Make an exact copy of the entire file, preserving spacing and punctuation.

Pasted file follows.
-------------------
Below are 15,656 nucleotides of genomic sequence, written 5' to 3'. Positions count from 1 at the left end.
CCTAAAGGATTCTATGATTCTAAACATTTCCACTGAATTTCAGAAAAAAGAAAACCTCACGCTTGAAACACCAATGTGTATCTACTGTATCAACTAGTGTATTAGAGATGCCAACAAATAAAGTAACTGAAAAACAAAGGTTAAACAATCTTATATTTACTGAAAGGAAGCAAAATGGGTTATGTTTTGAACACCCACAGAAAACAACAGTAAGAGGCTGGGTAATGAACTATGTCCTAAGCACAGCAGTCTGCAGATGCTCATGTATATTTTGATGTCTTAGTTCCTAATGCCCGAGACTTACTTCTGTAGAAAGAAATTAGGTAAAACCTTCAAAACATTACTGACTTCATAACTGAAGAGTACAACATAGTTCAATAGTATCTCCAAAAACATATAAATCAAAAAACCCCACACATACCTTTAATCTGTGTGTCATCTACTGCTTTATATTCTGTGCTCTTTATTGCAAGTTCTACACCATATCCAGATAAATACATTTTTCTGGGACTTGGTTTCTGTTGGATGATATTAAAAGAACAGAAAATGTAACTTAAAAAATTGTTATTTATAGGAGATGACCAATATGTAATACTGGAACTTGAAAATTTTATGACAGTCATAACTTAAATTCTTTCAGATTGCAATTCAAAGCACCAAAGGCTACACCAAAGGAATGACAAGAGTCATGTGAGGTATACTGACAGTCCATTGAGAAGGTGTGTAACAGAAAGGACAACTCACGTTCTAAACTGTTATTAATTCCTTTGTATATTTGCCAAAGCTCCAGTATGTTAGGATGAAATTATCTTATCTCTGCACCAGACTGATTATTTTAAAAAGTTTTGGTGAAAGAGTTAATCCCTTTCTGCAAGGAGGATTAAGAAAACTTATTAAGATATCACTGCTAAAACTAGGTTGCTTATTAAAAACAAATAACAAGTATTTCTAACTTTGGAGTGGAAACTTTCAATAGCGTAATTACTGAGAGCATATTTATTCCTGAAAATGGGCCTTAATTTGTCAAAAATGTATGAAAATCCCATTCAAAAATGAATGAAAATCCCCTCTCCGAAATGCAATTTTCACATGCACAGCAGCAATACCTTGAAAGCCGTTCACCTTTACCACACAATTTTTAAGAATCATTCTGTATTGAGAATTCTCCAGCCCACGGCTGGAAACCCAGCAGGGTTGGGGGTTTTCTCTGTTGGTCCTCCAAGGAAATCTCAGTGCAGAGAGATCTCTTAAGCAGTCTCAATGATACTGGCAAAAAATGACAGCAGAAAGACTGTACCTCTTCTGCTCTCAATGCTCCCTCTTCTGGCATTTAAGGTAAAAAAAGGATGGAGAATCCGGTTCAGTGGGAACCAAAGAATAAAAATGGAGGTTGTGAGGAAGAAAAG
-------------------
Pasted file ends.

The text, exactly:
Below are 15,656 nucleotides of genomic sequence, written 5' to 3'. Positions count from 1 at the left end.
CCTAAAGGATTCTATGATTCTAAACATTTCCACTGAATTTCAGAAAAAAGAAAACCTCACGCTTGAAACACCAATGTGTATCTACTGTATCAACTAGTGTATTAGAGATGCCAACAAATAAAGTAACTGAAAAACAAAGGTTAAACAATCTTATATTTACTGAAAGGAAGCAAAATGGGTTATGTTTTGAACACCCACAGAAAACAACAGTAAGAGGCTGGGTAATGAACTATGTCCTAAGCACAGCAGTCTGCAGATGCTCATGTATATTTTGATGTCTTAGTTCCTAATGCCCGAGACTTACTTCTGTAGAAAGAAATTAGGTAAAACCTTCAAAACATTACTGACTTCATAACTGAAGAGTACAACATAGTTCAATAGTATCTCCAAAAACATATAAATCAAAAAACCCCACACATACCTTTAATCTGTGTGTCATCTACTGCTTTATATTCTGTGCTCTTTATTGCAAGTTCTACACCATATCCAGATAAATACATTTTTCTGGGACTTGGTTTCTGTTGGATGATATTAAAAGAACAGAAAATGTAACTTAAAAAATTGTTATTTATAGGAGATGACCAATATGTAATACTGGAACTTGAAAATTTTATGACAGTCATAACTTAAATTCTTTCAGATTGCAATTCAAAGCACCAAAGGCTACACCAAAGGAATGACAAGAGTCATGTGAGGTATACTGACAGTCCATTGAGAAGGTGTGTAACAGAAAGGACAACTCACGTTCTAAACTGTTATTAATTCCTTTGTATATTTGCCAAAGCTCCAGTATGTTAGGATGAAATTATCTTATCTCTGCACCAGACTGATTATTTTAAAAAGTTTTGGTGAAAGAGTTAATCCCTTTCTGCAAGGAGGATTAAGAAAACTTATTAAGATATCACTGCTAAAACTAGGTTGCTTATTAAAAACAAATAACAAGTATTTCTAACTTTGGAGTGGAAACTTTCAATAGCGTAATTACTGAGAGCATATTTATTCCTGAAAATGGGCCTTAATTTGTCAAAAATGTATGAAAATCCCATTCAAAAATGAATGAAAATCCCCTCTCCGAAATGCAATTTTCACATGCACAGCAGCAATACCTTGAAAGCCGTTCACCTTTACCACACAATTTTTAAGAATCATTCTGTATTGAGAATTCTCCAGCCCACGGCTGGAAACCCAGCAGGGTTGGGGGTTTTCTCTGTTGGTCCTCCAAGGAAATCTCAGTGCAGAGAGATCTCTTAAGCAGTCTCAATGATACTGGCAAAAAATGACAGCAGAAAGACTGTACCTCTTCTGCTCTCAATGCTCCCTCTTCTGGCATTTAAGGTAAAAAAAGGATGGAGAATCCGGTTCAGTGGGAACCAAAGAATAAAAATGGAGGTTGTGAGGAAGAAAAG